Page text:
The shoreline is a place of farewells. Throughout Michigan’s history water transportation has been the primary mode of long distance travel. As a result, the Great Lakes and the famous rivers that feed them have been places of many tearful farewells as loved ones departed on the water highways. I know, there were also many joyful welcomes. Nevertheless, I would like to take a little time to look at farewells.

Our modern age of travel and communication has softened the hard edge of saying good-bye. Today, a move of hundreds and even thousands of miles can be retraced in a matter of hours. Also, we can talk to our loved ones very easily via telephone and e-mail. In the recent past a move of hundreds of miles could mean that farewells were forever. When one traveled, especially on the water, many perils had to be faced. Often, it would be months before the family knew if a loved one had arrived safely. In places shipwrecks litter the floor of the Great Lakes. Also, sickness and death seem to accompany the voyages of the immigrants who traveled to America from the “Old Country”.

If we let our minds eye look down the shore of Lake Michigan one hundred fifty to two hundred years ago we would have seen a far different shore. There were no gigantic jetties built by the Army Corps of Engineers to protect the primary harbors like we see in Holland, Grand Haven, Port Sheldon, etc. Instead, wooden wharves protruded into the waters of the lake wherever a stream or river made a cut through the sand dunes to make it easy to access the shoreline. In Holland, for example, the settlers first had to land on a sandbar on the shore. Then they transferred their possessions to another boat to make the journey across Macatawa Lake to get to the new settlement. It wasn’t until later that a channel was dug by hand to enable boats to travel directly to Holland. I recently read an old newspaper article about a wooden wharf that collapsed, dumping about thirty people, including women and children into the water. Everyone was rescued.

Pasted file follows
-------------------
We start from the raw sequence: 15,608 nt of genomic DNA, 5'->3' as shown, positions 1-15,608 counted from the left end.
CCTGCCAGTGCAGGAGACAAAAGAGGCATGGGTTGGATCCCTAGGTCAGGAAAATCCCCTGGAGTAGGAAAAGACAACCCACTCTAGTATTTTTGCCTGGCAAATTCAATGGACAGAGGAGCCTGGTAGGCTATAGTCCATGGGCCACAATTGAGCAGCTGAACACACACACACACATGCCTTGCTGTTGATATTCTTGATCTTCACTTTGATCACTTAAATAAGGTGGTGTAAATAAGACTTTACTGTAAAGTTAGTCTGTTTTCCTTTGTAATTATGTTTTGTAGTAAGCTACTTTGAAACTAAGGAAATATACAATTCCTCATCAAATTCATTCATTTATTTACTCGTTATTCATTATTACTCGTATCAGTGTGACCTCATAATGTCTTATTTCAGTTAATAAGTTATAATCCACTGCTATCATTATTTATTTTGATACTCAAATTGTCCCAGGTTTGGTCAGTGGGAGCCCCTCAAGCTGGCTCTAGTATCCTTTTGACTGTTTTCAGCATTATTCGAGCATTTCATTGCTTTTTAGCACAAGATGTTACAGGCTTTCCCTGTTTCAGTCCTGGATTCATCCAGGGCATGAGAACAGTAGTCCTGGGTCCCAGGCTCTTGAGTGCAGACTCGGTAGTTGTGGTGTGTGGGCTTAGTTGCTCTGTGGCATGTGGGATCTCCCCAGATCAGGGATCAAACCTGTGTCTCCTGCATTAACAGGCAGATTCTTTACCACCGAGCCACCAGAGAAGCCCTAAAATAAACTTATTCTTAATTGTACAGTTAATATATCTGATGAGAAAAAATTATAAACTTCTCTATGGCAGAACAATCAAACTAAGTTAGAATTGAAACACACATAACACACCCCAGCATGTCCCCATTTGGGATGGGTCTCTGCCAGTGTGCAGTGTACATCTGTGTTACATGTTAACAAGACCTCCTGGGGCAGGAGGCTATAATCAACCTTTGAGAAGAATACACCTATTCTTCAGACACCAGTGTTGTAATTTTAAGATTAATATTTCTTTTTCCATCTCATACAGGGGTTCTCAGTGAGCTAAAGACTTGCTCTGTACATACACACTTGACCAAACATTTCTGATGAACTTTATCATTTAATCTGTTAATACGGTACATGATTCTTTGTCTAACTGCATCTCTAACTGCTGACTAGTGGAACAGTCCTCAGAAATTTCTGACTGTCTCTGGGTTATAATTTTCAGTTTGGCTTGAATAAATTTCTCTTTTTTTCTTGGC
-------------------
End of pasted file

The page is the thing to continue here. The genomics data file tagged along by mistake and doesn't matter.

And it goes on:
On the shore between Saugatuck and South Haven I have been working in an area called Pier Cove. There, a small stream cut through the forty feet clay cliffs to allow a road to reach the shore. A large wooden pier was built there to serve the settlers and the logging industry about two hundred years ago. A small community was started there. Today, the pier is gone. There are few signs of the community’s existence. Only the locals know the history.

During this early history, the arrival of settlers to the shores of Lake Michigan meant that farewells had been said to far away family and friends that were never seen again.

In later years, around the turn of the century when resorts were in their heyday, the many visitors would arrive as strangers during the summer months. After spending time together many friends would be made that might never be seen again. The same thing can be said of the cruise ships that were popular on the Great Lakes during this time.

We still have many farewells in our lives. We move. Friends and family move. If I think about it, I have many, many dear friends across the country and around the world that I have had the opportunity to know and love in years past. Though we keep in touch, I have not seen them for years. I miss them. I hope to see them again one day. I am sure you also miss your friends that live far away.

The most difficult “farewell” for us is death. Though our modern age has reduced the finality and pain of the farewells of travel, everyone faces the pain of the farewell of death. Sometimes death is so sudden that we cannot say goodbye. Other times, death comes slowly so that we have time to say farewell.

It is only as a Christian who believes in the forgiveness of sins and the resurrection of Christ that we can have comfort to know that the farewells of death are only temporary. In Glory we will see our loved ones again. Do you have that hope?

Sailing Home

Some ships sail at noonday,
Some at eventide.
Some in gentle mooring stay,
While at the quay reside.

Before the loosening of the rope,
That holds our ships fast.
To say a long farewell we hope,
And want our stay to last.

Some it seems so quickly sail,
Ere their stay has just begun.
Others who are old and frail,
Look longingly to the setting sun.

When my ship now moored to the pier,
Sails past the jetty to the open sea,
I’ll miss the loved one’s I hold dear,
Yet, long for the land awaiting me.

With the Captain at the helm,
Steadfast and sure, standing alone,
Though wind and wave would overwhelm,
Through every storm He’ll bring me home.

When despair shakes my longing soul,
And fear grabs from the deep,
He sets a course around the shoal,
In safety He my soul shall keep.

Someday filled with wind so sweet,
I’ll set my sails for the distant shore.
A part of a great and mighty fleet,
Sail home where trials will be no more.

Deane Wassink
July 30, 2002.